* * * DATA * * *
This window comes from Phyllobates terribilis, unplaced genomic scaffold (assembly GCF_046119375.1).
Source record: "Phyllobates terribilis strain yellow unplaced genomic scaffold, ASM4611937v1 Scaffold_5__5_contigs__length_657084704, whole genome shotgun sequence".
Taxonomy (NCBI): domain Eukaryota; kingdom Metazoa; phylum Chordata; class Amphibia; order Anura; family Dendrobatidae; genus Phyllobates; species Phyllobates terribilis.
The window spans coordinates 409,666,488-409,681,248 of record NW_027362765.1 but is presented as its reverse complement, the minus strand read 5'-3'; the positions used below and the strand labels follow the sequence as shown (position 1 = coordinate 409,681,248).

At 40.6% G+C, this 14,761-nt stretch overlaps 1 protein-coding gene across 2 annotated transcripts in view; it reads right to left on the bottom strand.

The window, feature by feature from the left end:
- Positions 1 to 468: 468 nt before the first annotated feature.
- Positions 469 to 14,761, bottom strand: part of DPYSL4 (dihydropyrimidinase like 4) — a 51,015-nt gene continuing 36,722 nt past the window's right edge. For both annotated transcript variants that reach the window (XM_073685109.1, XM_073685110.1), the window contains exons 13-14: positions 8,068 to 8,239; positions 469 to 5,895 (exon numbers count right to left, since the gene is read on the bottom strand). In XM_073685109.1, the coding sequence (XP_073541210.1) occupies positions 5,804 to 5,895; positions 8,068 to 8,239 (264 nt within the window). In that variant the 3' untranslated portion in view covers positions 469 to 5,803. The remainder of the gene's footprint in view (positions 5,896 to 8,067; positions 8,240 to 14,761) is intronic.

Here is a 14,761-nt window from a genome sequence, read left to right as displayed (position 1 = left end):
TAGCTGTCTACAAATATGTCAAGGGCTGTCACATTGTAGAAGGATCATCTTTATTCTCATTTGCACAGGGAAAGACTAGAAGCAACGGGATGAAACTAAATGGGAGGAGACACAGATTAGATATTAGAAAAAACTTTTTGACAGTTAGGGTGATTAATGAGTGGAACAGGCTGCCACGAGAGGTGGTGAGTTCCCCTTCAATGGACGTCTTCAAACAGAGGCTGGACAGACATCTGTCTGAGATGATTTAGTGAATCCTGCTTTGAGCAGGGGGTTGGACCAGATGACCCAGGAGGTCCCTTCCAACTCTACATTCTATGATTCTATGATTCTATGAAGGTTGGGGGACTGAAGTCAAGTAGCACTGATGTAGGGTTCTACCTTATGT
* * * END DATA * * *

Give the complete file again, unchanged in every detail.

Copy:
This window comes from Phyllobates terribilis, unplaced genomic scaffold (assembly GCF_046119375.1).
Source record: "Phyllobates terribilis strain yellow unplaced genomic scaffold, ASM4611937v1 Scaffold_5__5_contigs__length_657084704, whole genome shotgun sequence".
Taxonomy (NCBI): domain Eukaryota; kingdom Metazoa; phylum Chordata; class Amphibia; order Anura; family Dendrobatidae; genus Phyllobates; species Phyllobates terribilis.
The window spans coordinates 409,666,488-409,681,248 of record NW_027362765.1 but is presented as its reverse complement, the minus strand read 5'-3'; the positions used below and the strand labels follow the sequence as shown (position 1 = coordinate 409,681,248).

At 40.6% G+C, this 14,761-nt stretch overlaps 1 protein-coding gene across 2 annotated transcripts in view; it reads right to left on the bottom strand.

The window, feature by feature from the left end:
- Positions 1 to 468: 468 nt before the first annotated feature.
- Positions 469 to 14,761, bottom strand: part of DPYSL4 (dihydropyrimidinase like 4) — a 51,015-nt gene continuing 36,722 nt past the window's right edge. For both annotated transcript variants that reach the window (XM_073685109.1, XM_073685110.1), the window contains exons 13-14: positions 8,068 to 8,239; positions 469 to 5,895 (exon numbers count right to left, since the gene is read on the bottom strand). In XM_073685109.1, the coding sequence (XP_073541210.1) occupies positions 5,804 to 5,895; positions 8,068 to 8,239 (264 nt within the window). In that variant the 3' untranslated portion in view covers positions 469 to 5,803. The remainder of the gene's footprint in view (positions 5,896 to 8,067; positions 8,240 to 14,761) is intronic.

Here is a 14,761-nt window from a genome sequence, read left to right as displayed (position 1 = left end):
TAGCTGTCTACAAATATGTCAAGGGCTGTCACATTGTAGAAGGATCATCTTTATTCTCATTTGCACAGGGAAAGACTAGAAGCAACGGGATGAAACTAAATGGGAGGAGACACAGATTAGATATTAGAAAAAACTTTTTGACAGTTAGGGTGATTAATGAGTGGAACAGGCTGCCACGAGAGGTGGTGAGTTCCCCTTCAATGGACGTCTTCAAACAGAGGCTGGACAGACATCTGTCTGAGATGATTTAGTGAATCCTGCTTTGAGCAGGGGGTTGGACCAGATGACCCAGGAGGTCCCTTCCAACTCTACATTCTATGATTCTATGATTCTATGAAGGTTGGGGGACTGAAGTCAAGTAGCACTGATGTAGGGTTCTACCTTATGT